For members


5 of Omar Sy’s best French-language films and TV series

French actor Omar Sy's profile is rapidly rising in Hollywood with a series of blockbuster films and a new Netflix deal, but he has also done some great work in French cinema. Here's our pick of his back catalogue.

French actor Omar Sy
French actor Omar Sy. Photo: Francois Guillot/AFP

Les Intouchables (Untouchable) – 2011

This is the film that saw Sy really break through in France, a more serious role after an early career in mostly comedy or light fare.

Inspired by true events, Les Intouchables tells the story of Philippe (François Cluzet), a rich man who is left paralysed after a paragliding accident. Trapped inside his own dysfunctioning body, Philippe is frustrated and depressed, unable to take care of himself.

Enter Driss (Sy) – the tall, handsome black man with an unrelentingly optimistic approach to life despite his tough background. It’s a clash of two different Frances – Philippe’s wealthy and white and Driss’ poor and black – and two men who turn out to have much more in common than they think. 

READ ALSO 12 popular films that teach you something about France

Chocolat – 2016

No, not the Johnny Depp film about the chocolate-maker, this is loosely based on the true life story of 19th-century black circus clown Rafael Padilla, who took the stage name Chocolat.

The biopic allows Sy to show off his comedy gifts and his talent for physical performance through the clowning routines, but also tackles some tough questions around prejudice and stereotyping.

It also features a classic ‘French ending’.

Tout simplement Noir (Simply Black) – 2020

This film saw a return to comedy for Sy, playing an unemployed actor who hits on the idea of organising a march protesting about the under-representation of black voices in the media as a way of boosting his career.

The film itself is a little uneven in its tone, but it gives Sy the opportunity to demonstrate his range, from slapstick comedy through to serious subjects and emotional moments.

READ ALSO 5 Netflix shows that will teach you French as the locals speak it

Omar Sy and Virginie Efira at the Berlin premier of Police (Night Shift)

Omar Sy and Virginie Efira at the Berlin premier of Police (Night Shift). Photo by John MACDOUGALL / AFP

Police (Night Shift) – 2020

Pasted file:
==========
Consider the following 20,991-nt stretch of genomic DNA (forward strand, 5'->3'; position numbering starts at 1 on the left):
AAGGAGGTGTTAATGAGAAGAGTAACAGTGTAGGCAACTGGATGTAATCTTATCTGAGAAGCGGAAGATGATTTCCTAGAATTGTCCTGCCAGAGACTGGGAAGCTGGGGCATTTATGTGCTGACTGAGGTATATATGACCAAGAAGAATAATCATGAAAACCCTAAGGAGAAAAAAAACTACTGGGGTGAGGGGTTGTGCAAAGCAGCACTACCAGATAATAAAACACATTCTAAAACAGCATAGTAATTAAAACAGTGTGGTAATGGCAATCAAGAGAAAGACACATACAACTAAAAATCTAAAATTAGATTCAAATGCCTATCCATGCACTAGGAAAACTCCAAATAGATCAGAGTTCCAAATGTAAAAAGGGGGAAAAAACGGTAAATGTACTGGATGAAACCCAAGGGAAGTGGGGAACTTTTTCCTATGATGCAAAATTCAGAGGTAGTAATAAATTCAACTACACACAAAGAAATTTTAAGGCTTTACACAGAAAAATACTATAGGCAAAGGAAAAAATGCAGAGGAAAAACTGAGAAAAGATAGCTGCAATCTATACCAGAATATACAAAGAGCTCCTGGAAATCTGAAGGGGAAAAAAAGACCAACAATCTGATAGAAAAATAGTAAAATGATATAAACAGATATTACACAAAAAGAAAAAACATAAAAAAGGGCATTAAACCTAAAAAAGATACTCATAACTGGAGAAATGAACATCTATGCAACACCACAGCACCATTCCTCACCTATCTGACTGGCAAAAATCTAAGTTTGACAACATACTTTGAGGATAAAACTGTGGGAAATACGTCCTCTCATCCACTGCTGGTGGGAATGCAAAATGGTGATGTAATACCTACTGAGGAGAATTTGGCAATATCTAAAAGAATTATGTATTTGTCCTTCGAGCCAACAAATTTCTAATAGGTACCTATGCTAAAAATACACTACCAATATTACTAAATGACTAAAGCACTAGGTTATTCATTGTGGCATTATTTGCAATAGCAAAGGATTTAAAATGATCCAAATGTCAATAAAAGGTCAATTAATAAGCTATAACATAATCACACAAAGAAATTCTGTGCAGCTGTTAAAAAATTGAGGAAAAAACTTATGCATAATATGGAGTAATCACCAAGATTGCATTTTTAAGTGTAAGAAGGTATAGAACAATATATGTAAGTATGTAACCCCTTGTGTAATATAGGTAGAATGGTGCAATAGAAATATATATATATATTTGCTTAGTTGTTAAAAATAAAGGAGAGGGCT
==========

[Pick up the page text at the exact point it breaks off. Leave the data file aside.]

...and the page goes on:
This remarkable film from director Anne Fontaine tells a simple story – three police officers are tasked with transferring a failed asylum seeker to the airport so that he can be deported.

What makes it so compelling is the shifting narrative – showing the same events of the day from the different perspectives of the three officers – and the startling performances from Sy and his co-stars Virginie Efira and Grégory Gadebois.

It’s great if you want to understand some of the problems in France around policing, racism and migration.

ANALYSIS How did France’s relationship with its own police get so bad?

Lupin (2020)

A dubbed-into-English version of this exists on Netflix, but for our money it has more nuance and character in French.

It’s a clever modern rethink of the classic Arsène Lupin novels, with a lot of glitz, glamour and complicated plot twists (and bears some similarity to the British show Sherlock, another re-imagining of a classic character from literature).

You can watch the show for the fun and thrills alone, but there are also some serious points about racism, prejudice and corruption in France.

It became Netflix’s third most watched series ever, according to internal company data, and helped propel Sy to a multi-year Netflix deal, meaning we can expect to see more of him in the future, although whether his new work will be in English or French is not yet clear.

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For members


Plumbing Emergencies in France: Who to call and what to say

Plumbing ermergencies are common in France, so here's our guide to what to do, who to call and the phrases you will need if water starts gushing in unexpected areas.

Plumbing Emergencies in France: Who to call and what to say

How do I find a reliable plumber and avoid getting scammed?

First, try to stick with word-of-mouth if you can. Contact trusted individuals or resources, like your neighbours and friends, or foreigner-oriented Facebook groups for your area (ex. “American Expats in Paris”). This will help you find a more reliable plumber. If this is not an option for you, try “Pages Jaunes” (France’s ‘Yellow Pages’) to see reviews and plumbers (plomberie) in your area. 

Next, educate yourself on standard rates. If the situation is not an emergency, try to compare multiple plumbers to make sure the prices are in the correct range. 

Finally, always Google the name of the plumber you’ll be working with – this will help inform you as to whether anyone else has had a particularly positive (or negative) experience with them – and check that the company has a SIRET number.